I would wander, giddy and anxious, mesmerized both by the boisterous clumps of people I wasn’t sure I knew, and by my paper bag, swelling with forbidden sweets. I would take them home and count them, chart them, graph them. I would eat two or three pieces, then squirrel the rest away, doling it out so it would last until Easter–the next time we got a statistically significant dose of sugar.
Once I got a bit older, I branched out and tried new costumes, always outdone by the girl who lived catty-corner from us. How did she predict my costume three years in a row? My mummy costume was made out of an old sheet torn into strips, and held together by an array of safety pins. It drooped and exposed my sweat pants in embarrassing patches. Julie’s father was a doctor, however, so hers was made out of surgical wrapping that clung magically to her gloating face.
Multiply that stinging feeling by all three years. I suppose I would have developed lingering unpleasant feelings about the holiday were it not for the Halloween party we had in our basement the year I turned eleven.
In my opinion, all basements are inherently cold and creepy, and ours was no exception. Scariest of all was the storage room, with concrete walls and floors, and rickety metal shelving loaded with spider webs and long-forgotten boxes. We shoved a few things out of the way so we could guide blindfolded kids one at a time into its clutches.
Perched here and there on the shelves were a variety of bowls into which we plunged their unseeing hands. One held eyeballs, or peeled grapes, and another brains, which was clammy cooked spaghetti.
Things got weirder.
Once a year, my parents purchased a side of beef, which was cut and meticulously wrapped and nestled in the extra fridge in the basement–the one without a handle, that we wrenched open with a dish towel and a finely choreographed hip maneuver. We had no shortage of strange cow parts in the basement freezer, so we thawed a variety of organs to fill the other bowls.
Given the location and ingredients, I suspect that our haunted house would have been just as creepy without the blindfold. And though this may reflect poorly on me, I reveled in the yelps and screams of our guests, and later, their wide-eyed wonder when we revealed the bowls’ actual contents. I think most of them had hoped that what we passed off as a heart might not really be a heart.
The piece de résistance of the evening was the Ghost Cake with Flaming Eyes, however. I remember so clearly that feeling of triumph when we turned out the lights again and lit the eyes.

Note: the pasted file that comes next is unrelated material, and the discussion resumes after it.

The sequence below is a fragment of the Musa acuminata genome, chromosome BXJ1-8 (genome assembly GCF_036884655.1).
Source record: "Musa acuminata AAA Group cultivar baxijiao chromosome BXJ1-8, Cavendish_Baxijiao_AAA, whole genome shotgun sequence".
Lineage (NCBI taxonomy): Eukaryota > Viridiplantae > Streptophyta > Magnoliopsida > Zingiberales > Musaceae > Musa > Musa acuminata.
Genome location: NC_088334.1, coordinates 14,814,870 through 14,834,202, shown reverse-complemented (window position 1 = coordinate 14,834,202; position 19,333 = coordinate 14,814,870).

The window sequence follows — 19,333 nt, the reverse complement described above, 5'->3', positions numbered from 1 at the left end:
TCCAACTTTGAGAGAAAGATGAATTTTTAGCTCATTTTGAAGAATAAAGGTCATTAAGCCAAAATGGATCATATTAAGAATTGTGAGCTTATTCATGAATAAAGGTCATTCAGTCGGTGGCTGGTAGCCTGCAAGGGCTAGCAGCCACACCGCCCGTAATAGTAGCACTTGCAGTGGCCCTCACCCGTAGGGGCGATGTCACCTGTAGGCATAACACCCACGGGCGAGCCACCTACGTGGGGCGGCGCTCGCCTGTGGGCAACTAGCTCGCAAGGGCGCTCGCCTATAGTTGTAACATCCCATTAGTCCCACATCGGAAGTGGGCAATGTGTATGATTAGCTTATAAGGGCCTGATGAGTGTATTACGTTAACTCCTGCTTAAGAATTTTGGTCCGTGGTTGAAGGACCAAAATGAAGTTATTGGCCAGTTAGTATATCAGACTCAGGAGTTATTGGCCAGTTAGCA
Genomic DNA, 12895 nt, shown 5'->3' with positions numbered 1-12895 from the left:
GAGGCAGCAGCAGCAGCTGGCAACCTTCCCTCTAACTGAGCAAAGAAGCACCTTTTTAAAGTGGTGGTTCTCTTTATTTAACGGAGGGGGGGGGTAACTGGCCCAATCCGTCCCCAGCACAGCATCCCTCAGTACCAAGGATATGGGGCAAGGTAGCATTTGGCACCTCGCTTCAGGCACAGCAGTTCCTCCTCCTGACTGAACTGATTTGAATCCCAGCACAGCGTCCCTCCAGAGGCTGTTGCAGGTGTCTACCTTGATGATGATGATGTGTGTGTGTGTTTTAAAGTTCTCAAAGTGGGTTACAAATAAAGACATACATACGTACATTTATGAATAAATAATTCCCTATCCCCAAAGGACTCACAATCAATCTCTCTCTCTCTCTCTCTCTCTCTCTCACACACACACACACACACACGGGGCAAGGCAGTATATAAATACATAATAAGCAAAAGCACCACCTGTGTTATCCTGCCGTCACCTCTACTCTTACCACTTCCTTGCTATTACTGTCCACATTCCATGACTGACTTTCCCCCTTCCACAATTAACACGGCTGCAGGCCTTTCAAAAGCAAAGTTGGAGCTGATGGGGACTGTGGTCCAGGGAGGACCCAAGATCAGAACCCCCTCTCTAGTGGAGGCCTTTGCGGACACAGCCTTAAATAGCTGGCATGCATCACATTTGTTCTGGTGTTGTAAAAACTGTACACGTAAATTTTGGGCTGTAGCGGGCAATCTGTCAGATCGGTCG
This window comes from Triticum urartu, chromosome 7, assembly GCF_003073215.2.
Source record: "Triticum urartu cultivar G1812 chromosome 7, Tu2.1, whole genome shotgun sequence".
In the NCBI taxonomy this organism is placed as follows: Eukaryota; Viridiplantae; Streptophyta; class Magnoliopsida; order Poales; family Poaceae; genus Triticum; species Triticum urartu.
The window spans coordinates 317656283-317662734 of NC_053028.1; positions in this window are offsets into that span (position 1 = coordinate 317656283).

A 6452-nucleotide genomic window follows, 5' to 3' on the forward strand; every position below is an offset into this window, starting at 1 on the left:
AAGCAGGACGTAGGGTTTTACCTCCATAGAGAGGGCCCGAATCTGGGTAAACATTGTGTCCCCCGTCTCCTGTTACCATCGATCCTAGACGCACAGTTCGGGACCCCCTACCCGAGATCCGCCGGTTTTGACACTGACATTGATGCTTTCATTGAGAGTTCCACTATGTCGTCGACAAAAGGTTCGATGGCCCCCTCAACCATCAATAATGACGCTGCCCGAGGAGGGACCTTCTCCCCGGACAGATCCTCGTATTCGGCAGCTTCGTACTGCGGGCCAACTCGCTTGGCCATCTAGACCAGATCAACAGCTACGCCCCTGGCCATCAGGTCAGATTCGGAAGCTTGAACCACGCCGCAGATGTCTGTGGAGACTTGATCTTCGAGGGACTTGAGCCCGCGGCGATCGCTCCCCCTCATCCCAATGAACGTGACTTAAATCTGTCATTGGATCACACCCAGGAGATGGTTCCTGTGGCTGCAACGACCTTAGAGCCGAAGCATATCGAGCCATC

Ever since that night, Halloween has been my favorite holiday.
I wrote a whole post about my Ghost Cake on LobeStir. Here’s the link–you could make one, too!
One summer day in my early teens, my parents and I went on a long drive from our woodsy cabin to Lands’ End.
Though we had hoped for a sunny day on the coast, the fog was so thick we could barely see the sea from the shore. We meandered along the water’s edge in our own little pocket of cloud, quite separate from the world beyond. I thought I would say something nice for a change–perhaps even express some filial gratitude–when I noticed an odd look on my mother’s face.
She raised her arms, laughed out loud, and launched her sprawled limbs into a cartwheel in the sand. It was so astonishing, so completely unexpected, that I suddenly realized how little I knew about her beyond the character she played at home. Now I might consider her as more than my mother, someone whose inner life might be rich and complicated, someone who had lived a lifetime before she made me.
Not that she ever turned another cartwheel, but still. I continued to wonder about her, too Scandinavian to pry.
The only clue I had to her younger days was a doll she called Judy, which she had lovingly arranged in a child-sized rocker facing my bed. She was eerily beautiful, despite a crack across her cheek, a worn petticoat, and misshapen, yellowed socks. Judy had stared at me tight-lipped for years, never spilling the secrets of my mother’s childhood or beyond.
I imagined my mother quarantined on her parents’ plastic-covered couch, hands folded primly, dreaming of play; dreaming of siblings.
Did her parents have the same ancient hard candies back then–the ones at which I stared during my visits to Grandma’s– arranged in the same fancy china dish?
As an adult I get little glimpses of her as a non-mom. Like the night my spouse got her a little tipsy, and she dropped the f-bomb telling a joke. How lucky for me, that there are still opportunities to hear my mother’s stories. Now, to find the time and the courage to ask.
I look at my kids and wonder: when will I suddenly appear to them as more than a purveyor of fine snacks, a laundress, a driver, a shoulder to cry upon? What will I do or say that will alert them that there is an actual person in my shoes? Chances are, they’re already clued in. I haven’t played the role quite so gracefully as my mother.
I don’t say this to evoke pity. Please don’t read it in a melodramatic tone in your head, or season it with melancholy. Think matter-of-fact. It is what it is.
I was a bit of an accident.